Usually I’m not so pleased to score a 62 on a quiz, but I took The Pew Research Center’s quiz, “How Millennial Are You?” and feel pretty good about this number. Numbers are the lingua franca of the Center, and some of them about this generation are surprising. (The Center uses the following generational dividers: Silent Generation 1928-1945; Baby Boomer 1946-1964; Gen Xer 1965-1980; Millennial 1981 to current. They’re honest to point out that these categories are mostly arbitrary, although they’ve gained some acceptance in our culture.)
One of the most surprising findings from gathering these numbers is that this is the most racially and ethnic diverse generation, and one-fourth of all Millennials are Hispanic. However, they’re not immigrants. They’re part of a 40 year-old immigration wave, and they’re the children of immigrants. The Center points out that by the middle of the century, the U.S. will not be primarily white.
Another surprising finding is that despite a dismal economic climate, and having grown up during two wars, the Millennials are confident about their futures. When asked, “Do you currently have enough money to lead the life you want, or do you think eventually you will have enough money to?” 9 out of 10 say “yes.” This is more optimistic than any other generation. Yet this generation has 37% unemployed or who are not in the work force–the most for this age group since 1972.
The Pew Institute also asks a battery of questions designed to gauge attitudes toward cultural, social, and family values. Millennials are similar to previous generations in ranking life priorities; parenthood, marriage, career success, helping others, and other categories had almost no variance from those who are 30+ years. However, there is a profound change in the behaviors associated with marriage and parenting. Only 21% are currently married–compare this to twice as many of their parents at this same time in their lives! In 2007, approximately 40% of all births were to single mothers. Clearly the linkages between marriage and parenthood are changing.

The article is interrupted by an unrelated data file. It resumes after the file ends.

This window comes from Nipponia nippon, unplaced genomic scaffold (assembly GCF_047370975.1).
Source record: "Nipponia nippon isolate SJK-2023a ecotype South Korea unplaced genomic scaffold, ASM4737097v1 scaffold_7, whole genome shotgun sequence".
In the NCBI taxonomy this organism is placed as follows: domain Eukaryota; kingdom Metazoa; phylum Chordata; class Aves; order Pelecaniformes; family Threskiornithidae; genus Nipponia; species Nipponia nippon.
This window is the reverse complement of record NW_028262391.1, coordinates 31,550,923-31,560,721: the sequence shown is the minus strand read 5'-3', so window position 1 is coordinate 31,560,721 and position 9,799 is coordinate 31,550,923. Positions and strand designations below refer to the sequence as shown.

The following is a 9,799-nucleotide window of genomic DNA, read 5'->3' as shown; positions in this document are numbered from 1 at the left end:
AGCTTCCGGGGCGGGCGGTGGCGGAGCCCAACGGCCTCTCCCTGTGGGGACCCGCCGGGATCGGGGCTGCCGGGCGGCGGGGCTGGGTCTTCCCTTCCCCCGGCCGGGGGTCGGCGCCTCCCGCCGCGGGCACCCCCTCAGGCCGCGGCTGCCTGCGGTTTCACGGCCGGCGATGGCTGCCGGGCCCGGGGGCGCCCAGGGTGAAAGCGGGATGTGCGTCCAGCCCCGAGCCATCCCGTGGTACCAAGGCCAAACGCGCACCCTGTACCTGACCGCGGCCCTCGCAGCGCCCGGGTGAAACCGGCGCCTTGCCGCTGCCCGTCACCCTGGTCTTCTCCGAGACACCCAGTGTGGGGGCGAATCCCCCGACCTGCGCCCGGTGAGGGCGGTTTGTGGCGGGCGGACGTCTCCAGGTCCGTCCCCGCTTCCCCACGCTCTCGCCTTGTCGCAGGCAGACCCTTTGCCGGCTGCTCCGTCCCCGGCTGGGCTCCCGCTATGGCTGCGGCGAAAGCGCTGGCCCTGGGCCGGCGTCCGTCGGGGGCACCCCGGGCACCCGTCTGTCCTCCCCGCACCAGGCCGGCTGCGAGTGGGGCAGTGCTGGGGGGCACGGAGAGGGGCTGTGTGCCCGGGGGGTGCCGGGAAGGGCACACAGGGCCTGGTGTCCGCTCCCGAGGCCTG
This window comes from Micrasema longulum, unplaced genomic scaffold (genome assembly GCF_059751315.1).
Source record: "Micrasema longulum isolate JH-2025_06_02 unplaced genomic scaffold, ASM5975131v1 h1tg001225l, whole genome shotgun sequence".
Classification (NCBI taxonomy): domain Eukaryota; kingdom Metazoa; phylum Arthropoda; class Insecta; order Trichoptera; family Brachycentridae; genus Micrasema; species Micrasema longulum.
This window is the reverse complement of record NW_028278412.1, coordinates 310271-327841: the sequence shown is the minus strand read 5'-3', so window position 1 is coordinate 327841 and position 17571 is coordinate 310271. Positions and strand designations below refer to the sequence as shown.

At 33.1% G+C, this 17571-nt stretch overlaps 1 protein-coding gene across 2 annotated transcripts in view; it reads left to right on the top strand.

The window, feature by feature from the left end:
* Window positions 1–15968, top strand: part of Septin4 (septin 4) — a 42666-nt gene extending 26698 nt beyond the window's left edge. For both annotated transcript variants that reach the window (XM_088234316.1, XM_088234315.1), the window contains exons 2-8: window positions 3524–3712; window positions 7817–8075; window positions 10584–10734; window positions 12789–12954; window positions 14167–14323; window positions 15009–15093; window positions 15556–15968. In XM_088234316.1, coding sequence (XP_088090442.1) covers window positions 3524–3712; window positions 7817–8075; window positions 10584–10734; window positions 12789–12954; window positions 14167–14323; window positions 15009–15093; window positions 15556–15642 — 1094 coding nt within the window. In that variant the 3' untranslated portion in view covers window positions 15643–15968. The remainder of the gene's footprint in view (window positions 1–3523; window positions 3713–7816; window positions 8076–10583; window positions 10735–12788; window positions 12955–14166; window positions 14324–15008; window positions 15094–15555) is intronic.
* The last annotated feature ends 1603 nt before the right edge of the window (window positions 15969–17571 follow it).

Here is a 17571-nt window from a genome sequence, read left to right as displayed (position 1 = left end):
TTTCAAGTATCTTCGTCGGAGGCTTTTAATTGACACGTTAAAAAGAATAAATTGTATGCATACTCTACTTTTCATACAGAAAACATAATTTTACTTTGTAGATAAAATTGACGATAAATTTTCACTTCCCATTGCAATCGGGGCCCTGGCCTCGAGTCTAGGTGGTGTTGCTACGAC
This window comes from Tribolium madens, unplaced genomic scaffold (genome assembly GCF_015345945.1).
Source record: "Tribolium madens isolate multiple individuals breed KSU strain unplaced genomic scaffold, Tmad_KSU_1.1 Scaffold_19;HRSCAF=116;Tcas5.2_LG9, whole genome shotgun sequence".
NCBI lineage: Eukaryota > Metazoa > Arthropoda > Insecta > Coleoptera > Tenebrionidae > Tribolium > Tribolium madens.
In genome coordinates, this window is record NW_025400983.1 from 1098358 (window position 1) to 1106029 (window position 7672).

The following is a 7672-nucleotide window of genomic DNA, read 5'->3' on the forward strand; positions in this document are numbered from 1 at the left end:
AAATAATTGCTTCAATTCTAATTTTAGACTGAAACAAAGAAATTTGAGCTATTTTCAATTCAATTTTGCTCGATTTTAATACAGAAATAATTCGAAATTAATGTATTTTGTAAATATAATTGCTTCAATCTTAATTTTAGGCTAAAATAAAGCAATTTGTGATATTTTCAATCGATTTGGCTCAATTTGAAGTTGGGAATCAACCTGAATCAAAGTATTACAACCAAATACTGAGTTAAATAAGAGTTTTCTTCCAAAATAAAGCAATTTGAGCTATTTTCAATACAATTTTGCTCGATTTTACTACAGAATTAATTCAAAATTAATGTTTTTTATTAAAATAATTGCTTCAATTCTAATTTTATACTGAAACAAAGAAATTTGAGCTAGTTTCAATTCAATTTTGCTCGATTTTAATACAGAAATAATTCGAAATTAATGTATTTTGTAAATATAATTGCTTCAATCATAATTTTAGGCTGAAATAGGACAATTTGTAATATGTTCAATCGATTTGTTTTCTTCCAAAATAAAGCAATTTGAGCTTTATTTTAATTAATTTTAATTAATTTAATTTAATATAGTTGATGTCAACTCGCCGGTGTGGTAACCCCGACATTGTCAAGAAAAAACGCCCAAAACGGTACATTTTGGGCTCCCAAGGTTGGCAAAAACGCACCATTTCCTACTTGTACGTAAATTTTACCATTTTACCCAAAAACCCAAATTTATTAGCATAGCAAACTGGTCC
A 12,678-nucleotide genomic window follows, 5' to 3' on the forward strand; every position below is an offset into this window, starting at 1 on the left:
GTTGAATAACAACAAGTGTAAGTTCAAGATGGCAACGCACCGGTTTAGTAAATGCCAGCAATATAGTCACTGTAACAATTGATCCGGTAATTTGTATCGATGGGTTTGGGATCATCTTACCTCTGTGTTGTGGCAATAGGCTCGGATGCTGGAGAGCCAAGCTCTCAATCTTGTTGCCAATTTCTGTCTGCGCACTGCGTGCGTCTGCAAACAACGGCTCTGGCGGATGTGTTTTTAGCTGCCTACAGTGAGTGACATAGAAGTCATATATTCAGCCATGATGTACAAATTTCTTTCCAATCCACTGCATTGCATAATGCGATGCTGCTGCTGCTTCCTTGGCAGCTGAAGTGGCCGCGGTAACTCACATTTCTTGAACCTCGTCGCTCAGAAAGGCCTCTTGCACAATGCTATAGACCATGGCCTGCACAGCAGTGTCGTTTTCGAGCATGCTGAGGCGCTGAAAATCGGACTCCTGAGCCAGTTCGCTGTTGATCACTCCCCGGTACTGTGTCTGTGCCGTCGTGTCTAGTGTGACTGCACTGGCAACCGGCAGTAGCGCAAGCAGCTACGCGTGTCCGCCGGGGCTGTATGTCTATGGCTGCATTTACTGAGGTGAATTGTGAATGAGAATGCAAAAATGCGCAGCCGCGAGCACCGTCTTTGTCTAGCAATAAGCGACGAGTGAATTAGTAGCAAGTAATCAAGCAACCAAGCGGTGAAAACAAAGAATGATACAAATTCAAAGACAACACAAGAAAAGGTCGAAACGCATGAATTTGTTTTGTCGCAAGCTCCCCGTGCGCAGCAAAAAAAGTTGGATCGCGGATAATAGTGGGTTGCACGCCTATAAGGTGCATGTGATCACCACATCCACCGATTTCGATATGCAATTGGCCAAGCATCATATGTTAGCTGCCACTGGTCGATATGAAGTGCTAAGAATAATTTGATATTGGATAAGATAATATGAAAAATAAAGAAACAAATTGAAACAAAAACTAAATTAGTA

Strangely, the generation gap exists but isn’t viewed as harshly by the Millennials. When asked the open-ended question, “Do you think your generation is unique and distinctive?” Millennials respond, “yes,” and 24% mention technology as the reason. Technology has helped define this generation: specifically 75% have social networking connections. In essence, they feel different from other generations, but they don’t judge previous generations harshly. When asked about work ethics, moral values, and respect for others, a majority say that the older generation is superior. They also report getting along well with their parents.
Finally, where are you likely to find a Millennial? This one should be easy! IN COLLEGE. The Pew Center cites census data to make the point that this is the generation on track to become the most educated generation of Americans. Numbers and statistics are telling, and they’re often useful when writing, particularly in persuasive messages. What arguments do you think might be made with this information? Do you think they’re accurate? To read and learn more, click here.